As an alternative when the width dimension of the filter is critical, the elongated member may be engaged over the frame (and thus under the tabs), but the width of the stock channel members provided may be smaller by the anticipated diameter of the elongated member. This will result in the combined width of the frame and elongated member being within the desired limits.
It should be apparent that the engagement of the elongated member under the tabs would be more difficult with the filter medium in place. For this reason it is preferred that the elongated member be engaged without the filter medium present, and then the filter medium be compressed to fit within the assembled filter frame from the side opposite that having the elongated member. Once the filter medium is within the cavity of the frame it may be allowed to expand to be normally retained within the frame.
The present invention has particular use in forming air filters on the job site. In particular, the channel material 16 may be supplied to the worker in stock lengths (with a second set of stock lengths being provided where channel material having different widths of cross member 18 are employed). Upon determining the particular size of filter to be replaced, the worker will cut the stock lengths of channel material 16 to provide the appropriate segments necessary to form the filter frame 12. The worker will then provide a suitably sized and shaped piece of filter medium 14 for inclusion within the frame 12. This is advantageously effected by supplying slabs or rolls of filter medium which may be cut to the proper size. This filter medium may be reinforced as supplied, or may be unreinforced.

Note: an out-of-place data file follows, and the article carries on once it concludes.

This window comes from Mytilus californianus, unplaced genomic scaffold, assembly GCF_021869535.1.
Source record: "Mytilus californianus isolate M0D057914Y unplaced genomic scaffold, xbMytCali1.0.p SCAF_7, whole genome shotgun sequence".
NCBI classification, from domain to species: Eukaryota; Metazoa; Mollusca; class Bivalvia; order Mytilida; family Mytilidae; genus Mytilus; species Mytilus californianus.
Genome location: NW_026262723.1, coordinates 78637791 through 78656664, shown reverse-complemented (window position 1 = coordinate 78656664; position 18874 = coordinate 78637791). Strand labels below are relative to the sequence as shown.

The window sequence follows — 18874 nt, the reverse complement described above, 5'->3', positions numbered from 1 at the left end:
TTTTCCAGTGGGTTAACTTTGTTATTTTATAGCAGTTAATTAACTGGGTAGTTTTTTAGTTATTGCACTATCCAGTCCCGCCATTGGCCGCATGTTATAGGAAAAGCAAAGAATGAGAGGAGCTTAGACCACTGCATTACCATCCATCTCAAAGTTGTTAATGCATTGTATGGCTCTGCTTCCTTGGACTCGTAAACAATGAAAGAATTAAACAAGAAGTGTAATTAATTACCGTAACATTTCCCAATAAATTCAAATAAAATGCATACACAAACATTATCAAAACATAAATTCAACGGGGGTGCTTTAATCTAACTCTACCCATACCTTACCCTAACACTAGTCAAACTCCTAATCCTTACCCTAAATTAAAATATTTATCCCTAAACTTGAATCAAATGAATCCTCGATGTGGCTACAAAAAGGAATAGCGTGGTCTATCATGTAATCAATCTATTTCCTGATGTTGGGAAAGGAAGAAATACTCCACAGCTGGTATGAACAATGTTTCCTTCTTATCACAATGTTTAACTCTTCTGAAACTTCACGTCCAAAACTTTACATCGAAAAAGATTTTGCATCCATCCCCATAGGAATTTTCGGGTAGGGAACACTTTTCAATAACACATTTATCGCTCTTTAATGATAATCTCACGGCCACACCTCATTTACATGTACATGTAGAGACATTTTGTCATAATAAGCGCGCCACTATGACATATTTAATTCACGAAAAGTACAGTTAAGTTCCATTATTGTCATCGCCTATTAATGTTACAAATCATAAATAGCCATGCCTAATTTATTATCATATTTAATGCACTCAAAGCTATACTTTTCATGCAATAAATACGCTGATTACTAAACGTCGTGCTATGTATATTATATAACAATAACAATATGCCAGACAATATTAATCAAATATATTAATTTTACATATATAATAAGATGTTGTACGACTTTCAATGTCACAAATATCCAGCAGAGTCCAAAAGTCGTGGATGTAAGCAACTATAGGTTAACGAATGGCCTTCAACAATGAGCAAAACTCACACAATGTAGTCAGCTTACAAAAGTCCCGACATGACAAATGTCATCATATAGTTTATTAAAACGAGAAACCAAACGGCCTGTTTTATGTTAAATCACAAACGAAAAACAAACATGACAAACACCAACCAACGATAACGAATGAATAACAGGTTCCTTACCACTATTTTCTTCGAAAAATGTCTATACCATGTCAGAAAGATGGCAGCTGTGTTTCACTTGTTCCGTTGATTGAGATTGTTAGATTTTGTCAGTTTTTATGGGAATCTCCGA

The worker would then assemble the segments of channel material 16 into their proper final configuration, with the filter medium 12 received between the legs 20 of each segment of channel material 16. The segments of channel material would then be fixed together at each of the corners of the frame, as by riveting, gluing, or other means as discussed above.
Where the filter medium requires reinforcement, the worker will then engage the elongated member or members 30 with the tabs 28 in the frame to form the reinforcing lattice 24. In this manner, an appropriately sized filter may be formed on-site to meet the particular dimensional needs of the equipment being repaired or maintained, without the need for stocking a variety of air filter sizes.
While the invention has been described above with regard to a specific embodiment, it should be apparent that various modifications may be made. For example, the channel material 16 may be formed of a light gauge metal to allow cutting with tin snips, or may be formed of an appropriately rigid plastic or other material. Additionally, the lattice need not be substantially parallel to the edges of the frames, but may extend in any direction across the filter medium, so long as it provides the appropriate support. Furthermore, one or more elongated members may be used on each face, with one or more elongated members being employed for any one direction, even to the point of each elongated member extending only between two tabs.
From the foregoing it will be seen that this invention is one well adapted to attain all ends and objects hereinabove set forth together with the other advantages which are obvious and which are inherent in the structure.
It will be understood that certain features and subcombinations are of utility and may be employed without reference to other features and subcombinations. This is contemplated by and is within the scope of the claims.